Reader beware.

I’m not going to name it or link to it, as that would add legitimacy in Google’s eyes, but – there’s a blog out there by a patient with an adrenal tumor that has recently come to my attention, and frankly, I find it really disturbing. That being said – consider the following to be just my opinion; what works for me may not work for you, and vice-versa. What I believe may not fit your belief system, and vice-versa.

Once again, the following opinion is mine and mine alone.

The blog’s author claims that she was scheduled for surgery but then was pointed to a nutritionist who could “starve her tumor” via a dietary approach, so she called off her surgery. She provides the nutritionist’s contact info, but it is ambiguous as to whether or not she is actually trying to sell his or her services. She provides some detail about the diet, which looks like a hybrid of Paleo/Primal eating combined with some herbal stuff. There is nothing wrong with any of this per se; as most of you know, my diet looks pretty much like this and I believe most PA patients could benefit from ditching processed foods (this means you, bread and pasta and baked goods!) and eating real foods and more vegetables. BUT – and this is a BIG BUT – I would never, never claim that it will “starve a tumor.” Because you know why? That just isn’t good science.

I’m no doctor. Heck, I don’t even play one on TV. But I do know that a tumor is a genetic mutation, and your genes don’t care if you are eating green kale smoothies or Swanson’s TV Dinners – if you lose the gene lottery, congratulations, you have a tumor! And while what you eat can influence how that tumor behaves, it will not – I repeat, it WILL NOT – make the tumor go away.

Most of us with PA learn that sodium makes us feel like crap. This is because it provokes the tumor to produce more hormones which make us sicker. Similarly, the type of breast cysts that I have are believed to be influenced by estrogen, so I minimize plant estrogens (soy products) in my diet. But in both cases, elimination of dietary sodium or dietary estrogen will NOT make the tumor or cyst go away; it will just minimize the damage done.

Thanks to my food intolerances, I ate a diet very similar to the one addressed on the blog-that-shall-not-be-named for close to 15 years while the tumor was still in my body. And outside of some misguided side trips involving hypertension meds before I actually had a correct diagnosis, I got by without medication most of those years. While I have no way to know if the tumor got bigger, I do know that as the years passed, my symptoms got worse and worse, and by the summer of 2010 – 13 years after my first ER visit for PA symptoms – my low potassium came close to killing me (saved only by ER visits and electrolyte drips) regardless of how many heads of kale I ate.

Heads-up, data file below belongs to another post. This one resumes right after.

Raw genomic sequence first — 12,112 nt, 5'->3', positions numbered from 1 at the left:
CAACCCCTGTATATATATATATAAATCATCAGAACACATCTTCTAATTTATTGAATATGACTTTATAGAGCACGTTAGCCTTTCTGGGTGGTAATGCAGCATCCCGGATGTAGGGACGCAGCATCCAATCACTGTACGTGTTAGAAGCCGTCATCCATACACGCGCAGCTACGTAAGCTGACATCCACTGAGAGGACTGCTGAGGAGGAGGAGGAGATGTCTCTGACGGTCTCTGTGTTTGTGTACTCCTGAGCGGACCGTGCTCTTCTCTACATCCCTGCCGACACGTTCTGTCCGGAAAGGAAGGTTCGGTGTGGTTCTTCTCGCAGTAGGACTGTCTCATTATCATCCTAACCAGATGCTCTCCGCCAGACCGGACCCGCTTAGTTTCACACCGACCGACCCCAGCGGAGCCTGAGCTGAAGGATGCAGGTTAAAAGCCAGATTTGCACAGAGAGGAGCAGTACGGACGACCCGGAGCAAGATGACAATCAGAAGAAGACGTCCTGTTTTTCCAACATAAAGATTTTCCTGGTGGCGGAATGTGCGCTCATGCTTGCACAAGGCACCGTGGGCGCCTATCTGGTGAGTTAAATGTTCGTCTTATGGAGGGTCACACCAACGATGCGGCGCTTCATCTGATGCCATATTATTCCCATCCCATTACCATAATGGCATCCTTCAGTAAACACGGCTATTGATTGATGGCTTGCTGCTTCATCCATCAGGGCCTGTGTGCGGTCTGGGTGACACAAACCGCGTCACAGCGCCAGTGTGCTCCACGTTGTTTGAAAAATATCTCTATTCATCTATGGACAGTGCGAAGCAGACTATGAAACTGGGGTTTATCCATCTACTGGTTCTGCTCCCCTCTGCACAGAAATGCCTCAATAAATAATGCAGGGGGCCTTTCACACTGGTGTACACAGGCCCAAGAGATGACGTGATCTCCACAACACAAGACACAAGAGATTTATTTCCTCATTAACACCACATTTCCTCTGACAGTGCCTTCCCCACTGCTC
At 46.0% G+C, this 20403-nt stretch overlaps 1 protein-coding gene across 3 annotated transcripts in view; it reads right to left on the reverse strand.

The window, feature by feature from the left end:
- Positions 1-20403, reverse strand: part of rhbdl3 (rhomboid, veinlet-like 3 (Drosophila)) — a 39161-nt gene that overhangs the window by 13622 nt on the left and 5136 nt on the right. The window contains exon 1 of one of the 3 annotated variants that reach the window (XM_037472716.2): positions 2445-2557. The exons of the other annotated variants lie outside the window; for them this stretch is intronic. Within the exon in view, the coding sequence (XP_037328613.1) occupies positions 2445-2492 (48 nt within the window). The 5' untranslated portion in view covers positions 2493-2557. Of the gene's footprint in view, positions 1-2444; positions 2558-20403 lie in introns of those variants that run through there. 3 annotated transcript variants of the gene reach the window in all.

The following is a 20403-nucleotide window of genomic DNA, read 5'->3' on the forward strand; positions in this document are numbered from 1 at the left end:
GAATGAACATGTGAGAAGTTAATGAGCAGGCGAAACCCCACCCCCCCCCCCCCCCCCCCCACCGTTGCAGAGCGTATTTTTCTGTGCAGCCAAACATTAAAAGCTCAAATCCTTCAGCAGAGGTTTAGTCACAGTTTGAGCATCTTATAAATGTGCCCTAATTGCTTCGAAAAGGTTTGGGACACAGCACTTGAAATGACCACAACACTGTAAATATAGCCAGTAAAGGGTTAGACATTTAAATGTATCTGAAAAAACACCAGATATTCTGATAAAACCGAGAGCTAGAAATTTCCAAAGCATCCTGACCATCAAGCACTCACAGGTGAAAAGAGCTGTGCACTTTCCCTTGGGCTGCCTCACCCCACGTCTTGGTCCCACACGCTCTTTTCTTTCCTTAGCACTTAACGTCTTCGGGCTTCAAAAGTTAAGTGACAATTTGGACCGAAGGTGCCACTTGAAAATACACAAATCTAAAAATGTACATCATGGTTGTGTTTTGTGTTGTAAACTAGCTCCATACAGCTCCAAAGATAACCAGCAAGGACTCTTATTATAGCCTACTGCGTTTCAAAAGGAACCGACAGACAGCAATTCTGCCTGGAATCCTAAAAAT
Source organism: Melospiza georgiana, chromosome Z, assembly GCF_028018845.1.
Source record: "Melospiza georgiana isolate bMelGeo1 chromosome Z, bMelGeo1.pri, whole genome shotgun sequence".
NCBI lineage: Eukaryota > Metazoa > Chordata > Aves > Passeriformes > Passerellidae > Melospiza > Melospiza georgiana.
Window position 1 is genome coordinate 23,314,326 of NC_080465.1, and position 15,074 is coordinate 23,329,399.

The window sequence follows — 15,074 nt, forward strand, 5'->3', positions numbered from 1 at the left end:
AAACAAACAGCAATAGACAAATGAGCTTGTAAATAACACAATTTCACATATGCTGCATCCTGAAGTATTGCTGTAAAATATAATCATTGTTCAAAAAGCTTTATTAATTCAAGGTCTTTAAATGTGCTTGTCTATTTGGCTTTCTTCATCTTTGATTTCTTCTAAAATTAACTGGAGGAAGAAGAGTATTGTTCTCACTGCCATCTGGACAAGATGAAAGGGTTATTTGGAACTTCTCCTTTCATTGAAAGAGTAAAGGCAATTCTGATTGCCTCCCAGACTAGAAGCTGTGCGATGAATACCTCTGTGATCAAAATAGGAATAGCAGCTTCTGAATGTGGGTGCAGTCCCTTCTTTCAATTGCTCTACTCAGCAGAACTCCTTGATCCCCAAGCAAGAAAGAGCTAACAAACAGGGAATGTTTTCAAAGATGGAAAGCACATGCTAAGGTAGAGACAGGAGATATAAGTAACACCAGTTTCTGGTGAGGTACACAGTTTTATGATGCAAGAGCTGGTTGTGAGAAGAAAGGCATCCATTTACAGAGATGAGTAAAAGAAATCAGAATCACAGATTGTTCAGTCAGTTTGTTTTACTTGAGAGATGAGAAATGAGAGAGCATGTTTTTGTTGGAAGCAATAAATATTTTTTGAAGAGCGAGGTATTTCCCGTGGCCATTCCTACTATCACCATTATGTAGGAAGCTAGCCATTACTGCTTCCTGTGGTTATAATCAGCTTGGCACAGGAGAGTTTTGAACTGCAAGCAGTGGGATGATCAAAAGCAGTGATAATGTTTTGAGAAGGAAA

I may have some added difficulties to a dietary approach to tumor management thanks to damage caused by a lifetime of undetected celiac disease – I am unable to fully absorb nutrients from food like a “normal” person would. So this may complicate things, but – in my own experience, combined with the experience of the dozens of other PA patients I know from the Yahoo group, managing an adrenal tumor via diet alone is not a one-size-fits-all solution. While a processed-food-free, low sodium, high potassium diet is a GREAT idea for ANYONE, it is not a magic bullet that will “starve a tumor.”

The aforementioned blog – okay, the blog-that-shall-not-be-named – appears to me to be sketchy enough that nobody would take it as actual medical advice. But then I’m trained in this stuff – I’ve got a master’s in Information Science and I keep a roof over my head by knowing how the Internet works. And I am constantly surprised by those around me, often with advanced degrees in fields other than my own, who are unable to discern between a legitimate website and one that is… less than legitimate.

My intent here is not to bash what works for someone else – just to point out that, with our often-misunderstood condition, one should use extreme caution when following the advice of others. (Including my advice!) Think critically and think analytically. Keep science and facts in mind. And with your tumor, as with life itself – if it sounds too good to be true, well, I hate to break it to you but it probably is false.